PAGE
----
Making a case for choice
If you haven’t had a pump before, getting your first one can be a bit confusing, like choosing your first mobile phone. When you need your next pump, you may have stronger preferences based on the pump features you use most often or would like to have.
Please read Pump choice & user reviews before reading on.
Lack of choice at your clinic
If you want to challenge the lack of choice available from your clinic, first determine the reason for their insistence on the make of pump they offer. If staff simply haven’t been trained on the make you prefer but they are willing to be trained, you may have to wait a while for them to coordinate training with the pump company. Can you wait for this? Or is your need for a pump more urgent? If you hope to be on a pump in less than (say) 4 months from the point of your consultant’s recommendation, you may be better off asking your GP to refer you for a second opinion at a pump clinic that already offers the pump you prefer (the pump companies can tell you where their pumps are used).
Lack of choice at the hospital level
If the reason for the lack of choice is a contract at the hospital level (‘acute care trust’), it can take several months – even over a year – for a contract situation to change and it is probably most expedient to change hospitals. If you want to change hospitals, our spreadsheet from national audits shows pump uptake in different clinics and is a good place to start. You can simply ask your GP to refer you to the clinic you wish to attend, regardless of the distance from your home. If you need support on requesting the referral, or your GP refuses to refer you to the clinic you wish to attend, contact us for further advice.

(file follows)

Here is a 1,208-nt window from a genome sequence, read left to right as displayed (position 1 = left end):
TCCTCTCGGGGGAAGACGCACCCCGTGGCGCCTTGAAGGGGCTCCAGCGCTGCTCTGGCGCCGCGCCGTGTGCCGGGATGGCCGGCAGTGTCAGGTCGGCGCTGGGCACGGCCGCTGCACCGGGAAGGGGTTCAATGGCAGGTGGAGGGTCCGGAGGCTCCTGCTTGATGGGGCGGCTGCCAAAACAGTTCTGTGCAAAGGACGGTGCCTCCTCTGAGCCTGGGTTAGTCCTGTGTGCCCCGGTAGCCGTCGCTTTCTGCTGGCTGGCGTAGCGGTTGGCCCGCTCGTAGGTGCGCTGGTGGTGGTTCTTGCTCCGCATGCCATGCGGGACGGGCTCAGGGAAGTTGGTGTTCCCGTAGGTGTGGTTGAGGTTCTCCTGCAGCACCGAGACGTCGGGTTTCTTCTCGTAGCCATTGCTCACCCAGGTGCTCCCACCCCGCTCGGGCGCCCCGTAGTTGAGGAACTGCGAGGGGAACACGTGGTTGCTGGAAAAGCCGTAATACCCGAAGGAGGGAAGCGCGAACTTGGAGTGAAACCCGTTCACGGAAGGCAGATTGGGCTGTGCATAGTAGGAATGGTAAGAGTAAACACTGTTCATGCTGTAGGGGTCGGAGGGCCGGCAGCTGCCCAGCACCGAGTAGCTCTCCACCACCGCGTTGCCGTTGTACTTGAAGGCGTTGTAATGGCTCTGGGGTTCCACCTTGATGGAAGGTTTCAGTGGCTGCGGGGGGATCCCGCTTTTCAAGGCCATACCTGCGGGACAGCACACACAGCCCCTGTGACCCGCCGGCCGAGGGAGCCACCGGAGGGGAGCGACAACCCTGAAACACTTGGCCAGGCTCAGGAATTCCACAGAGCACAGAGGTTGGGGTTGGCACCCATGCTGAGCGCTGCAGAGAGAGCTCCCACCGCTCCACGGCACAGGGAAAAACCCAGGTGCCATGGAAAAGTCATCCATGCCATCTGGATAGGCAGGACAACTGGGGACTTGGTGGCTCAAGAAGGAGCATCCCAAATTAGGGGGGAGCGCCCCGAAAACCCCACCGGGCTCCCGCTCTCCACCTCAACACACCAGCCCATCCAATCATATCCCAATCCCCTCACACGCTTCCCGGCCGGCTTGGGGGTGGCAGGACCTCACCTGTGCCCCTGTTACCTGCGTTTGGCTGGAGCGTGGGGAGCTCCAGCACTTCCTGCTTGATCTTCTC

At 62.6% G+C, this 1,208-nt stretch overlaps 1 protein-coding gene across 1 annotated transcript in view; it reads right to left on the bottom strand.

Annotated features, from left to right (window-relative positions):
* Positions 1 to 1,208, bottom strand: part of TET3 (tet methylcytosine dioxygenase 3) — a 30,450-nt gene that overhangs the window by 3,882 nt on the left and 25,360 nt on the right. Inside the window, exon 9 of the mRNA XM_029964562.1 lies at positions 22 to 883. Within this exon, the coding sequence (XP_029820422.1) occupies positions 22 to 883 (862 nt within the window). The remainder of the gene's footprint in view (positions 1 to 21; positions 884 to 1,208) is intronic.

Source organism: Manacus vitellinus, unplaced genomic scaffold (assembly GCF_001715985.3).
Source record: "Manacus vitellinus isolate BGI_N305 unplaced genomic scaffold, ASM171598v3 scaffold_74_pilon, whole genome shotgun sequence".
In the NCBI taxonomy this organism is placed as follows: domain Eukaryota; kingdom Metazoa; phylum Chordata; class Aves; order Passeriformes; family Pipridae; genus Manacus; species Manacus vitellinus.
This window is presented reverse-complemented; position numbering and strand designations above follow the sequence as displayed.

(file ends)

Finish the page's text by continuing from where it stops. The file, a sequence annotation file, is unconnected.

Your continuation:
Individual Funding Requests
However, if the reason for lack of availability of the pump you prefer is a restriction by your Clinical Commissioning Group (CCG), it won’t help to change your clinic. In this case, your diabetes team would need to make a special application for funding, typically called an Individual Funding Request (IFR), explaining why your needs are particularly different from most people who meet the NICE clinical criteria for a pump.
If your diabetes care team is prepared to submit an application for exceptional funding, aka an Individual Funding Request, for you to have a specific pump, it’s important that both you and your team read up on your CCG’s process for IFRs before initiating the application and submitting it. It should be possible to locate the relevant IFR policy with a websearch for the name of your CCG plus the phrase ‘Individual funding request’.